Healthcare is one of the highly regulated sectors. Quality control has a major impact on the results it achieves. The reforms are aimed at altering regulatory instruments and their settings. The tenth anniversary of the Slovak health care reform is therefore primarily an anniversary of successful application of a comprehensive legislative change. There on this occasion, in Bratislava on 25 September 2014 we organized a major HPI conference with interesting guests. Former ministers Rudolf Zajac and Ivan Mikloš, former Czech Health Minister Tomáš Julínek, collaborators from the time of drafting the reform, directors of Slovak hospitals, managers of health insurance companies, pharmaceutical companies, supplier and graduates of the Health Management Academy, and many others joined us to celebrate.
Tomáš Szalay, co-founder of HPI: “After ten years we can still say that all of the then reform laws are still valid today. The vast majority of measures, institutions and instruments are kept until today. Despite the criticism, an alternative, perhaps better health system has still not been formulated. No one has been able to describe the system and transpose the change into a legislative proposal. ”
For the 10 years we have witnessed several attempts to change the legislative setting. Not even an idea of a major change, 2012 plan to monopolize health insurance, contain any concept of a new system. It did not make it into a public consultation stage. 2007 brought a suggestion to create a single public health insurance company, which would co-exist alongside the existing public limited companies. A draft of mandatory switch of the state insurees into a state insurance company reached the consultation procedure. However, all of these partial “solutions” out of context lacked a clear vision supported by the data.
The 2002 – 2006 health care reform was first described in detail in the so – called Blue Paper Strategy for Health Care Reform – Real Reform for a Citizen by Peter Pažitný and Rudolf Zajac (2001). Description of problems and solutions allowed for a professional discussion and later served as a substantive base for legislative changes.
The reform truly started in spring 2003 by the approval of the Triple Bill. After breaking the then President’s veto members of parliament supported the Triple Bill, as of June 2003 Slovak patients started to pay fees for services related to the health care. A fixed surcharge for medicines was introduced and speculative late fees, until then guaranteed by law in the creditable amount of 0.1% per day, were decreased.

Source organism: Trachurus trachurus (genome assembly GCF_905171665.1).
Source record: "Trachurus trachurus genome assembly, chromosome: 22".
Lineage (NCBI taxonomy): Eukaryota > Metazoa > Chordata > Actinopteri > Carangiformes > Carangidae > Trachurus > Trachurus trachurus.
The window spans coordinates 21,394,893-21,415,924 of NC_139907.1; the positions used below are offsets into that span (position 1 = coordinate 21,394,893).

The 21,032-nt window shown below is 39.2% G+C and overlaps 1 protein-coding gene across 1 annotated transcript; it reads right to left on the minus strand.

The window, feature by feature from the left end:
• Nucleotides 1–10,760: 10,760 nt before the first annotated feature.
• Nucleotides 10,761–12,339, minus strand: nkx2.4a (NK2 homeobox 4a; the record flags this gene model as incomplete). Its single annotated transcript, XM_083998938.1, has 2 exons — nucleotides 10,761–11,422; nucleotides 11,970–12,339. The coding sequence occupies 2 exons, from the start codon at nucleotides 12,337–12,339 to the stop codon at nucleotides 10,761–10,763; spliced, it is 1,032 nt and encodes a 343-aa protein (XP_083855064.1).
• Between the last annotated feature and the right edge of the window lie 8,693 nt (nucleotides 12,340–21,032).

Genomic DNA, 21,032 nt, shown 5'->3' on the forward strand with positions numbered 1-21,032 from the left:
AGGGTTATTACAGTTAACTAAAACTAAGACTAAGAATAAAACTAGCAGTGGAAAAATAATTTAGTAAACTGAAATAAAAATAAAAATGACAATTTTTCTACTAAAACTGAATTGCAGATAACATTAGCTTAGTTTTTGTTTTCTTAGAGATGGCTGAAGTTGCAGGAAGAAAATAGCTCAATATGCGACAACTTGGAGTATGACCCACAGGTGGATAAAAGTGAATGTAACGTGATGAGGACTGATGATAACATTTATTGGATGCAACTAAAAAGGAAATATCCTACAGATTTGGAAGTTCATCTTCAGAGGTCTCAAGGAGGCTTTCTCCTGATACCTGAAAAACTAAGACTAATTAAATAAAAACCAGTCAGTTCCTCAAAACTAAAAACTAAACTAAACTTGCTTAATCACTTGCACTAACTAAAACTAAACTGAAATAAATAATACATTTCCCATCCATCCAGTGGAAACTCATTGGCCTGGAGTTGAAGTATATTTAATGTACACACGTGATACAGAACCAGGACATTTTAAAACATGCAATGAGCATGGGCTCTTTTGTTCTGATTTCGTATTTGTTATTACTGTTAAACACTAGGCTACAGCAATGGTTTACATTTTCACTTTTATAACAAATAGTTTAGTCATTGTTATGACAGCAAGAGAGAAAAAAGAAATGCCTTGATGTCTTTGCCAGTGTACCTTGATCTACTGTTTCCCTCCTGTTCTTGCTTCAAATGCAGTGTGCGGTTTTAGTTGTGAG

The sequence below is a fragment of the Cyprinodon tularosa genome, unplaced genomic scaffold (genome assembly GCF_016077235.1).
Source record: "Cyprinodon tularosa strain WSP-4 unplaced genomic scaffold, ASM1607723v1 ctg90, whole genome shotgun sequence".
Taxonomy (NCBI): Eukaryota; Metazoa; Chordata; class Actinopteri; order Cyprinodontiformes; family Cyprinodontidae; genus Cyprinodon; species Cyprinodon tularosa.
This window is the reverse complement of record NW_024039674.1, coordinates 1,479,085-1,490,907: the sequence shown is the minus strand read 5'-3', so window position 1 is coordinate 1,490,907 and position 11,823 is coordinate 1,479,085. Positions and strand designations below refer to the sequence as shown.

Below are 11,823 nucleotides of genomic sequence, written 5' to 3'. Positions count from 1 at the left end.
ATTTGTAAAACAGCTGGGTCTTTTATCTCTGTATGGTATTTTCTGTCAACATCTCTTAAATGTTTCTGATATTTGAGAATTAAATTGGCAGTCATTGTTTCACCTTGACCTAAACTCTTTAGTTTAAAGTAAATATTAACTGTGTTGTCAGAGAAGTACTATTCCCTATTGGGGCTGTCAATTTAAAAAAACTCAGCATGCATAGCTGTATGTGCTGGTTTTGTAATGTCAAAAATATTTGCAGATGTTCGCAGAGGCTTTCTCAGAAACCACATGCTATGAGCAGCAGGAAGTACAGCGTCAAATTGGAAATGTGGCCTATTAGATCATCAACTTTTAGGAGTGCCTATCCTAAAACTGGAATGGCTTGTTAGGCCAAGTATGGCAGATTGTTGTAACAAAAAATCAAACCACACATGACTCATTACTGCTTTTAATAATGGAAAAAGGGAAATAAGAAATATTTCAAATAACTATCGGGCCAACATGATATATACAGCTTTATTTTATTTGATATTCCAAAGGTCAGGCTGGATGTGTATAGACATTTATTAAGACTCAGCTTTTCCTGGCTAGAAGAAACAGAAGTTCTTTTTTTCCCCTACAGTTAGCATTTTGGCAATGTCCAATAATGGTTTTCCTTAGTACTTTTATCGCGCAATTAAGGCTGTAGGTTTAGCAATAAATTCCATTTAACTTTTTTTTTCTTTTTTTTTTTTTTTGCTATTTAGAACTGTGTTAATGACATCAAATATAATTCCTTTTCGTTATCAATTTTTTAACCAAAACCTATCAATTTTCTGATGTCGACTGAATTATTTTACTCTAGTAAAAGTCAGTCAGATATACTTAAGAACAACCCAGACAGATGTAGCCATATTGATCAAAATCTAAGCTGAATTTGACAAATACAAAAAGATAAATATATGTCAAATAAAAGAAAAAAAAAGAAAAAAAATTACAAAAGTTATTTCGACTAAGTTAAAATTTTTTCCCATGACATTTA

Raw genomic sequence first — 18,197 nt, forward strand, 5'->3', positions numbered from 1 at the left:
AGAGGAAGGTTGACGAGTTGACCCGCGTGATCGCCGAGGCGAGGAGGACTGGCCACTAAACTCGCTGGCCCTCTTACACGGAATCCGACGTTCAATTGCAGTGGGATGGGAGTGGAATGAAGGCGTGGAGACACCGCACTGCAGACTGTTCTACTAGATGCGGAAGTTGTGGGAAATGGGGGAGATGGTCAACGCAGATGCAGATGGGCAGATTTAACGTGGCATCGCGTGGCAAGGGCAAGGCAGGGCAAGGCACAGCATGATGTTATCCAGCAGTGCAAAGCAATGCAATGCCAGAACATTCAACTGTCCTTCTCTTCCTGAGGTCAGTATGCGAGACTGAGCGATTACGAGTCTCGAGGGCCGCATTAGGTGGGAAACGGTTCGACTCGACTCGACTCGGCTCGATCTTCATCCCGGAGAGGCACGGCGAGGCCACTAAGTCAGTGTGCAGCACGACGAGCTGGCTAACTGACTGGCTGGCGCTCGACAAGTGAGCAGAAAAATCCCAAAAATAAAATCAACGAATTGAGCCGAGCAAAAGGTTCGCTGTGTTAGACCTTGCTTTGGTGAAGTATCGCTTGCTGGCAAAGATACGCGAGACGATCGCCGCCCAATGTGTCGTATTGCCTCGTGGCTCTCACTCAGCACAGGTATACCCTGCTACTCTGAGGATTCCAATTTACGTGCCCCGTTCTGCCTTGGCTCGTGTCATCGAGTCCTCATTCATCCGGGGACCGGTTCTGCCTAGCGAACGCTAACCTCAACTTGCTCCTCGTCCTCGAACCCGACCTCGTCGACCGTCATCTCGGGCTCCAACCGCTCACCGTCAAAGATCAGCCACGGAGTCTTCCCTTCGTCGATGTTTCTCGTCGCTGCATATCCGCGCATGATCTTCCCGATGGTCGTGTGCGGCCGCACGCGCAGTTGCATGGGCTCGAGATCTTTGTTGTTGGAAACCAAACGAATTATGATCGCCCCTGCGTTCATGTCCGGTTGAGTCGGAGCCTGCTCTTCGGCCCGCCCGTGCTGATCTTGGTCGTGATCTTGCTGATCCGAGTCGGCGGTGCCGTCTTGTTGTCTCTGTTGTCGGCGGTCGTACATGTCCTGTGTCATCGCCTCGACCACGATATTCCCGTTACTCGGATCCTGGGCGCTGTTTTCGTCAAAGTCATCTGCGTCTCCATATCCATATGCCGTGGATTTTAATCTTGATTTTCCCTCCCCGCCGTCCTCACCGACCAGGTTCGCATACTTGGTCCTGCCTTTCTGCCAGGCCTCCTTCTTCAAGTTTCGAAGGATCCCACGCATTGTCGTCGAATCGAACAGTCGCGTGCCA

Work on the reform bill continued until the end of 2003. The original intention to change only insurance laws soon proved unsatisfactory. Changes required a fundamental reconstruction of other health legislation. We created a so called reform laws puzzle, each of which governed a different part of the sector, but together created a harmonizing whole.
Laws alone (without attachments, further amended laws and implementing regulations) had 64,549 words. Consultation procedure then brought 3,288 comments, out of which 1,435 were substantive. 2,341 (71%), of which 1,017 were substantive were finally fully or partially accepted.
On 21 April 2004 the government approved the reform laws which saw the first reading in the Parliament. However its approval was deferred until the fall. On 21 and 22 September 2004 the Parliament approved the laws by a simple majority of all deputies. Law on emergency medical service got the highest number of votes (88 of the 150 members of parliament). Despite President Ivan Gasparovic’s veto of all six bills, after being sent again to the parliament for second voting, on 21 October 2004 they were approved by a qualified majority.
The first to become effective as of 1 November 2004 the , the Act on Health Insurance Companies established the Healthcare Surveillance Authority, other laws followed as of 1 January 2005. Follow-up of individual steps was crucial for successful management of the transitive period. Effectiveness of individual provisions was therefore timed in detail.
The 10 years have seen several changes. The six laws were amended together 144 times. Act no. 578/2004 Coll. on Health Insurance was amongst those most amended; 38 times. Although most of these amendments that were of a technical nature, 47 amendments primarily focused on substantive modifications. The first amendments took place before the effect of the new legislation, to correct some technical errors.
These changes increased the scope of the laws from 64,549 to 118,406 words. The increase was caused mainly by amending and supplementing then valid provisions and measures. Some of the innovations are as follows:
The Constitutional Court ruled in a number of issues in the healthcare legislation over the last 10 years. Four of them were directly related to the reform changes. In all four cases, the Constitutional Court ruled in favour of the reform: